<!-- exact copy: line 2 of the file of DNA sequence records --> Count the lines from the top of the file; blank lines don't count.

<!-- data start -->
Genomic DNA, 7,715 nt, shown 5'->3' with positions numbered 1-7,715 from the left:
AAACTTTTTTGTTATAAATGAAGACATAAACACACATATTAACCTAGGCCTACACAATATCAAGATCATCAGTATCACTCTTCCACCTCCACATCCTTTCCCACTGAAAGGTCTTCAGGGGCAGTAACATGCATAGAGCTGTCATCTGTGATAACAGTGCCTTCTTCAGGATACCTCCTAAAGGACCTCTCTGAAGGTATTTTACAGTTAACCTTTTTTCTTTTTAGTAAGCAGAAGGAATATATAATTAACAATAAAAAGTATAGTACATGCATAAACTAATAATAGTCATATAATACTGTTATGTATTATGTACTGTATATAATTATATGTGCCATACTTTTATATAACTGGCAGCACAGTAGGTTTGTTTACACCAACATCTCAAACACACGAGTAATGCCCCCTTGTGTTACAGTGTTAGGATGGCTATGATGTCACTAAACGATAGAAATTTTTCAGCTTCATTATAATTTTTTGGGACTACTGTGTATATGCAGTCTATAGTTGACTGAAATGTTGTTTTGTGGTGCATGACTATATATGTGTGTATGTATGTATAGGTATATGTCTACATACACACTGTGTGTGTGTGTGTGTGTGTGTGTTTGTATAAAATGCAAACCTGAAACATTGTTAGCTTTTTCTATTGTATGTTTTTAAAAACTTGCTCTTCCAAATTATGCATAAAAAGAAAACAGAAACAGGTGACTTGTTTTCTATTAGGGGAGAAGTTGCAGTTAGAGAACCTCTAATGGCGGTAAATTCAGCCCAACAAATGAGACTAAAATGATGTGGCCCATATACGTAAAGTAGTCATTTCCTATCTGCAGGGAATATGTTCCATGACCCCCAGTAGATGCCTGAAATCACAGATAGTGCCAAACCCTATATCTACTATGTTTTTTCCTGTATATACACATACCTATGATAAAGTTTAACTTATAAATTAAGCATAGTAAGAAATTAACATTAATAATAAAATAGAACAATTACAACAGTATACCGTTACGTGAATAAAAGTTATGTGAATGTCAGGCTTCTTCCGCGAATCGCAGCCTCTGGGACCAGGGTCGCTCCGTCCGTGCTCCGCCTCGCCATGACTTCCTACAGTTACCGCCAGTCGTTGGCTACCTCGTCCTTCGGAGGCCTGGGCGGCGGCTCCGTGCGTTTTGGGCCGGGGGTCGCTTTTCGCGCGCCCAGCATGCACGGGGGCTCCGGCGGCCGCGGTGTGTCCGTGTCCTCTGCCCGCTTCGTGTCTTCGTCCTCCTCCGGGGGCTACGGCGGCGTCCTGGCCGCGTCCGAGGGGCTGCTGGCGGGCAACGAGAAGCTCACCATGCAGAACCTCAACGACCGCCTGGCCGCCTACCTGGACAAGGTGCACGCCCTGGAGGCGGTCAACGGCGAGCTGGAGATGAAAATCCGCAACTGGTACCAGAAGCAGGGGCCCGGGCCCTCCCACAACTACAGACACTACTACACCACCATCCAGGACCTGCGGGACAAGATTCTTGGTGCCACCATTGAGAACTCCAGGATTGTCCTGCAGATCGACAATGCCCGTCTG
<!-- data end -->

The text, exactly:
AAACTTTTTTGTTATAAATGAAGACATAAACACACATATTAACCTAGGCCTACACAATATCAAGATCATCAGTATCACTCTTCCACCTCCACATCCTTTCCCACTGAAAGGTCTTCAGGGGCAGTAACATGCATAGAGCTGTCATCTGTGATAACAGTGCCTTCTTCAGGATACCTCCTAAAGGACCTCTCTGAAGGTATTTTACAGTTAACCTTTTTTCTTTTTAGTAAGCAGAAGGAATATATAATTAACAATAAAAAGTATAGTACATGCATAAACTAATAATAGTCATATAATACTGTTATGTATTATGTACTGTATATAATTATATGTGCCATACTTTTATATAACTGGCAGCACAGTAGGTTTGTTTACACCAACATCTCAAACACACGAGTAATGCCCCCTTGTGTTACAGTGTTAGGATGGCTATGATGTCACTAAACGATAGAAATTTTTCAGCTTCATTATAATTTTTTGGGACTACTGTGTATATGCAGTCTATAGTTGACTGAAATGTTGTTTTGTGGTGCATGACTATATATGTGTGTATGTATGTATAGGTATATGTCTACATACACACTGTGTGTGTGTGTGTGTGTGTGTGTTTGTATAAAATGCAAACCTGAAACATTGTTAGCTTTTTCTATTGTATGTTTTTAAAAACTTGCTCTTCCAAATTATGCATAAAAAGAAAACAGAAACAGGTGACTTGTTTTCTATTAGGGGAGAAGTTGCAGTTAGAGAACCTCTAATGGCGGTAAATTCAGCCCAACAAATGAGACTAAAATGATGTGGCCCATATACGTAAAGTAGTCATTTCCTATCTGCAGGGAATATGTTCCATGACCCCCAGTAGATGCCTGAAATCACAGATAGTGCCAAACCCTATATCTACTATGTTTTTTCCTGTATATACACATACCTATGATAAAGTTTAACTTATAAATTAAGCATAGTAAGAAATTAACATTAATAATAAAATAGAACAATTACAACAGTATACCGTTACGTGAATAAAAGTTATGTGAATGTCAGGCTTCTTCCGCGAATCGCAGCCTCTGGGACCAGGGTCGCTCCGTCCGTGCTCCGCCTCGCCATGACTTCCTACAGTTACCGCCAGTCGTTGGCTACCTCGTCCTTCGGAGGCCTGGGCGGCGGCTCCGTGCGTTTTGGGCCGGGGGTCGCTTTTCGCGCGCCCAGCATGCACGGGGGCTCCGGCGGCCGCGGTGTGTCCGTGTCCTCTGCCCGCTTCGTGTCTTCGTCCTCCTCCGGGGGCTACGGCGGCGTCCTGGCCGCGTCCGAGGGGCTGCTGGCGGGCAACGAGAAGCTCACCATGCAGAACCTCAACGACCGCCTGGCCGCCTACCTGGACAAGGTGCACGCCCTGGAGGCGGTCAACGGCGAGCTGGAGATGAAAATCCGCAACTGGTACCAGAAGCAGGGGCCCGGGCCCTCCCACAACTACAGACACTACTACACCACCATCCAGGACCTGCGGGACAAGATTCTTGGTGCCACCATTGAGAACTCCAGGATTGTCCTGCAGATCGACAATGCCCGTCTG